Remember the 80’s? (Based on the age of the average internet user, I’ll guess that many of you do not.)
For all you youngsters out there, let me tell you, it was a wonderful decade. Reagan was in the White House, ALF was on television, shoulder pads were plentiful, and the Philadelphia Phillies even managed to win their first World Series.
We looked at baseball a little bit differently back then. In those days, Al Gore was still working out the kinks with his internet invention, and Bill James was struggling to have his ideas taken seriously. So we didn’t have much of that fancy sabermetric analysis and we didn’t get instant breakdowns of every play on Twitter.
With that in mind, I began to wonder how a 1980’s writer would view this year’s edition of the Philadelphia Phillies. Obviously, they would still be disappointed by the last place status, but they might have a much different impression on what was causing the problem.
As we enter the dog days of August, it has become clear that the Phillies don’t have a run in them. Sure, it’s possible that they might escape last place, but any dreams of making it to the postseason faded away weeks ago.
Now that all hope is lost, I thought it would be worth taking a closer look to determine where the Phillies went wrong.
I’ll start by looking at the offense. Yes, they could stand to score more runs, but overall, I’d say the lineup isn’t in horrible shape. It’s generally accepted that the two keys spots in the lineup are leadoff and cleanup, and the Phillies seem to be set there.
At leadoff, Ben Revere has established himself as a star. Yes, he doesn’t hit many (any?) home runs, but home runs from a leadoff hitter shouldn’t be expected. What should be expected are a high average and stolen bases, and Revere has certainly delivered in those two categories.
At cleanup, Ryan Howard is finally healthy and producing again. We’d all like his average to be a bit higher, and he’s not hitting as many home runs as he used to, but he has maintained a strong showing in the most important category: RBIs.
Even with his reduced homer totals, Howard has still done what he’s supposed to do: Drive in runs. His 73 RBIs rank third in the National League, and it wouldn’t be shocking if he ended up leading the league in that category once again.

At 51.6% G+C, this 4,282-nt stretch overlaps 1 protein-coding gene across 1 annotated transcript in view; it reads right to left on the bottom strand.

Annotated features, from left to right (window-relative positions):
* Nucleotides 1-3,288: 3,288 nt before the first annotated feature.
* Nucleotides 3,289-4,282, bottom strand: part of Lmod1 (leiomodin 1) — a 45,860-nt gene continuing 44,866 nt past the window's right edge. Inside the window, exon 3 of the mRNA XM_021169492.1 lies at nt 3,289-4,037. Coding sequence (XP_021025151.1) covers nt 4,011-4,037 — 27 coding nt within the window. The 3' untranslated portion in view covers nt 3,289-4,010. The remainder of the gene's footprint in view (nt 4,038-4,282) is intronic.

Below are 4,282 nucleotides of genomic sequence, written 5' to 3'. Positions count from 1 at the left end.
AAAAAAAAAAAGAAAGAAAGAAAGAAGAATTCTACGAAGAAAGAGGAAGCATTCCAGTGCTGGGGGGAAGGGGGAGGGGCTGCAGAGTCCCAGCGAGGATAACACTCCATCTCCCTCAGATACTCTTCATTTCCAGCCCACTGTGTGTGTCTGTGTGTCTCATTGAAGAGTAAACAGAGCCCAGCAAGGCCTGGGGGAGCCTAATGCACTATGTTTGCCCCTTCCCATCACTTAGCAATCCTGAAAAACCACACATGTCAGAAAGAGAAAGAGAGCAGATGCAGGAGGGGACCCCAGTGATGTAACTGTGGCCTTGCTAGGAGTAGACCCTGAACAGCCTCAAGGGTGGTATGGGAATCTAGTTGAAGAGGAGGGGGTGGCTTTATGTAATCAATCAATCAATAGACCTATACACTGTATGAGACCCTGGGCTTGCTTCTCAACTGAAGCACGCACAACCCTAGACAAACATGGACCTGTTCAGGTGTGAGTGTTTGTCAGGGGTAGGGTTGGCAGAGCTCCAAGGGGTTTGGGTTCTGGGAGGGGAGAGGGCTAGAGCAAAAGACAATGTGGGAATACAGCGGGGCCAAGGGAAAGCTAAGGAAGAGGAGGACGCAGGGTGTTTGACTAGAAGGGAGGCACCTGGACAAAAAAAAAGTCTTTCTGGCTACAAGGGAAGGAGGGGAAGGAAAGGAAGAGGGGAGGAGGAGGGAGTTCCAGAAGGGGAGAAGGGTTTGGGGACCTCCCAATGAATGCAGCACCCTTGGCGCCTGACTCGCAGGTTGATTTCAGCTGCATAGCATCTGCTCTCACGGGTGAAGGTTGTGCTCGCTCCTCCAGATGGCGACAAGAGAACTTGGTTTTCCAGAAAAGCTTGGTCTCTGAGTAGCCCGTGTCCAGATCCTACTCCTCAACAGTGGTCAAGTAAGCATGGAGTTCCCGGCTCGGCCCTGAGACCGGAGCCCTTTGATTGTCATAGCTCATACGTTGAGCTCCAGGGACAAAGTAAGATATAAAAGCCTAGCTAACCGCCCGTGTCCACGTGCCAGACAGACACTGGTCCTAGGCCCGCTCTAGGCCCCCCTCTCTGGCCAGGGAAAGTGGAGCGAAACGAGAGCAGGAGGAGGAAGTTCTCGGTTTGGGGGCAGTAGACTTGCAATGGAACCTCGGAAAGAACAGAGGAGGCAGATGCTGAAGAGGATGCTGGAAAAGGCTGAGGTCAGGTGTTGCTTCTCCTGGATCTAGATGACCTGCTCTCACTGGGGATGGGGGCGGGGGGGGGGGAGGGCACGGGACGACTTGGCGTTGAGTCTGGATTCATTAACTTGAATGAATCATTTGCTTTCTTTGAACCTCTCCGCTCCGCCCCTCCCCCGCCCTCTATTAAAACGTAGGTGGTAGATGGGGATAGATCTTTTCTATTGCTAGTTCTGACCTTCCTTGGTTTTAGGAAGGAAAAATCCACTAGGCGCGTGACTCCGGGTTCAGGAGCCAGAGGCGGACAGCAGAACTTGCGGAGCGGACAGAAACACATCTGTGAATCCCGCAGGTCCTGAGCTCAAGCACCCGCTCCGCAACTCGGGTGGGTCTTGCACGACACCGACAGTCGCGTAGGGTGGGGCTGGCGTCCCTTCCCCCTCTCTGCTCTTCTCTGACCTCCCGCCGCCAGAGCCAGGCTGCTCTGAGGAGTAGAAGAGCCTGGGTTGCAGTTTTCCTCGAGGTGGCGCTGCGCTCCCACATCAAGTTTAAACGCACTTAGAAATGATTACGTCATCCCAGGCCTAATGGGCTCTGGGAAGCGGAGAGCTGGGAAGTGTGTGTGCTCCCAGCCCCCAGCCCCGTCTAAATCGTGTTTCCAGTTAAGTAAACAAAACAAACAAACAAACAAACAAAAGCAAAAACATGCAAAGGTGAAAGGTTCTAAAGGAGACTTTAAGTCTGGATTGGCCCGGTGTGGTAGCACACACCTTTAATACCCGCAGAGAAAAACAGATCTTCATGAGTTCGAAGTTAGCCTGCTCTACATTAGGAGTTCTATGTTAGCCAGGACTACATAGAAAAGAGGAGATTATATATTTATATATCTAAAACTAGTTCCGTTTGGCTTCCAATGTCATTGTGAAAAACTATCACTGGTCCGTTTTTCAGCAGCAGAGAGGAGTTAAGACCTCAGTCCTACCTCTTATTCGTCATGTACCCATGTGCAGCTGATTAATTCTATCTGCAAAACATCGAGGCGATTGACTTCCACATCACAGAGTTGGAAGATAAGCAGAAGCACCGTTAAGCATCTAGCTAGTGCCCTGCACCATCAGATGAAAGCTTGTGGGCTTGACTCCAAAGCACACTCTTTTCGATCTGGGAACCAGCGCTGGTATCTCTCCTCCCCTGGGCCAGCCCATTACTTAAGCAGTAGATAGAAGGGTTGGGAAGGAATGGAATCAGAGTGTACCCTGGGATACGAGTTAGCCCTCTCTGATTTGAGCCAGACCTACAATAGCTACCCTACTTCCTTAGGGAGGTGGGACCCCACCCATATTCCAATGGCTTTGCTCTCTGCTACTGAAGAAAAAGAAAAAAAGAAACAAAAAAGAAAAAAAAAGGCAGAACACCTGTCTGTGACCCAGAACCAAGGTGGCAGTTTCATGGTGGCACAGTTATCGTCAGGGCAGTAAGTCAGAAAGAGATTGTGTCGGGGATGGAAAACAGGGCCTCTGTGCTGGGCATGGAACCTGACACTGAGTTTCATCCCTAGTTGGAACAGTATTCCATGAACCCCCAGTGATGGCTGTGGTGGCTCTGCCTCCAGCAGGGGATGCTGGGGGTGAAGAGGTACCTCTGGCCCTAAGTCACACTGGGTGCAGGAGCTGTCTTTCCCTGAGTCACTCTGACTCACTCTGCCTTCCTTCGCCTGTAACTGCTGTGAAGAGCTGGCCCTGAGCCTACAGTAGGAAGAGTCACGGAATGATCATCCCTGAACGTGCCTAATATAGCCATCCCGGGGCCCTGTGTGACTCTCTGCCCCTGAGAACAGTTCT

After them, it gets a bit murkier. Chase Utley isn’t quite the player he used to be, but his .288 average and 11 home runs are certainly acceptable from a second baseman. And while I’d prefer that Jimmy Rollins boost his average, shortstop isn’t a position where you worry too much about offense as long as he can field the ball well.
Teams don’t expect much offense up the middle, but it is important to get power from the corner spots. Marlon Byrd is pulling his weight with 22 home runs, but left field and third base have been problem areas. Cody Asche and Dom Brown have combined for 14 home runs, and that simply isn’t enough.
Basically, the offense hasn’t exactly carried the team, but it hasn’t been a huge liability either. I wish I could say the same about the pitching staff.
The bullpen has been a mixed bag, but it’s hard to blame the closer for that. With 27 saves, Jonathan Papelbon has been well worth his contract this season.
The picture gets much uglier when you look at the starting pitching. Not one member of the rotation has lived up to expectations. We didn’t have high hopes for Kyle Kendrick, and his 5-11 record shows us that we were right.
We DID have hopes for A.J. Burnett since he had won double digit games in ten straight seasons. Maybe the Phillies should have been wary of his 11 losses last season, because at 6-12, he has pretty much been a bust. It’s clear that they pursued the wrong elderly free agent pitcher. Bartolo Colon may be ancient, but his 11 wins demonstrates that he still knows how to win ballgames.
The biggest disappointment of all has been the supposed ace. Cole Hamels was given an expensive contract two years ago, and it looks like they made a huge mistake.
Since signing his extension, Hamels has a 20-21 record. That’s a lot of losses for a guy making over $22 million a year. Yes, his ERA has been good this season, but the Phillies aren’t paying him to have a low ERA; they’re paying him to win games, and he simply hasn’t done that.
It’s not a good sign that Kendrick has as many wins as Hamels. While the difference in talent level is obvious to anyone who has watched them pitch, you have to wonder why the results aren’t showing up on the field.
It wouldn’t surprise me if Kendrick uses that when trying to negotiate a new contract this offseason. His agent might point out that Kendrick only has one fewer win than the “staff ace,” and should be in line for a similar pay day.
The good news is, the Phillies should have no problem attracting free agent pitchers this winter. Now that the team has a reputation for paying big money to losing pitchers, I’m sure there will be a ton of mediocre to bad pitchers lining up for a pay day of their own.
I wonder if this is causing any tension in the Phillies’ clubhouse. While hitters like Howard and Revere are doing their jobs, are they growing frustrated at Hamels and the rest of the pitching staff?
It’s a situation that bears watching in the weeks ahead as this disappointing season mercifully comes to a conclusion.
Tags: Philadelphia Phillies